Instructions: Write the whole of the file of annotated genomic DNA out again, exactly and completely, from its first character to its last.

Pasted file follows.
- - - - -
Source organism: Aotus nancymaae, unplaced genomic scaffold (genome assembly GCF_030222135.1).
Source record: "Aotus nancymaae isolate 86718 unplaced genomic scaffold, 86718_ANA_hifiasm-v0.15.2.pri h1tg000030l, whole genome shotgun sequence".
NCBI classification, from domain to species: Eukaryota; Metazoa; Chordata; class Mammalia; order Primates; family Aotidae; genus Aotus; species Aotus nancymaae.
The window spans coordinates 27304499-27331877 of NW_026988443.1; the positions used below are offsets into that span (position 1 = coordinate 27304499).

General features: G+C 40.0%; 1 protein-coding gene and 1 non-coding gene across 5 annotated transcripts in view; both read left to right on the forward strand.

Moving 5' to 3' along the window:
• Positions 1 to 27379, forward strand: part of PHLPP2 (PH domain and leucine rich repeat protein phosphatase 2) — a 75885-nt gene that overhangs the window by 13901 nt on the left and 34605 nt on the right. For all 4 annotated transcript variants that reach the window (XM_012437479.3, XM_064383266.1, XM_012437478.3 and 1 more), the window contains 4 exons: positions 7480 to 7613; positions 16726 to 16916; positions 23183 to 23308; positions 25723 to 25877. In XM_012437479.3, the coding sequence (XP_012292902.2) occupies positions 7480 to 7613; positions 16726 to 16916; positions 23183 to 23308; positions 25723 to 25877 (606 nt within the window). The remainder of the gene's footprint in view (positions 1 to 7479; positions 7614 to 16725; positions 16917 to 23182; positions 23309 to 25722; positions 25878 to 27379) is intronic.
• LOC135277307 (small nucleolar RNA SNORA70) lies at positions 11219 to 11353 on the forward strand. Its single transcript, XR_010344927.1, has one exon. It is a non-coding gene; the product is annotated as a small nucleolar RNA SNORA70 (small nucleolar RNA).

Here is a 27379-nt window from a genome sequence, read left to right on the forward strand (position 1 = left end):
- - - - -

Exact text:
Source organism: Aotus nancymaae, unplaced genomic scaffold (genome assembly GCF_030222135.1).
Source record: "Aotus nancymaae isolate 86718 unplaced genomic scaffold, 86718_ANA_hifiasm-v0.15.2.pri h1tg000030l, whole genome shotgun sequence".
NCBI classification, from domain to species: Eukaryota; Metazoa; Chordata; class Mammalia; order Primates; family Aotidae; genus Aotus; species Aotus nancymaae.
The window spans coordinates 27304499-27331877 of NW_026988443.1; the positions used below are offsets into that span (position 1 = coordinate 27304499).

General features: G+C 40.0%; 1 protein-coding gene and 1 non-coding gene across 5 annotated transcripts in view; both read left to right on the forward strand.

Moving 5' to 3' along the window:
• Positions 1 to 27379, forward strand: part of PHLPP2 (PH domain and leucine rich repeat protein phosphatase 2) — a 75885-nt gene that overhangs the window by 13901 nt on the left and 34605 nt on the right. For all 4 annotated transcript variants that reach the window (XM_012437479.3, XM_064383266.1, XM_012437478.3 and 1 more), the window contains 4 exons: positions 7480 to 7613; positions 16726 to 16916; positions 23183 to 23308; positions 25723 to 25877. In XM_012437479.3, the coding sequence (XP_012292902.2) occupies positions 7480 to 7613; positions 16726 to 16916; positions 23183 to 23308; positions 25723 to 25877 (606 nt within the window). The remainder of the gene's footprint in view (positions 1 to 7479; positions 7614 to 16725; positions 16917 to 23182; positions 23309 to 25722; positions 25878 to 27379) is intronic.
• LOC135277307 (small nucleolar RNA SNORA70) lies at positions 11219 to 11353 on the forward strand. Its single transcript, XR_010344927.1, has one exon. It is a non-coding gene; the product is annotated as a small nucleolar RNA SNORA70 (small nucleolar RNA).

Here is a 27379-nt window from a genome sequence, read left to right on the forward strand (position 1 = left end):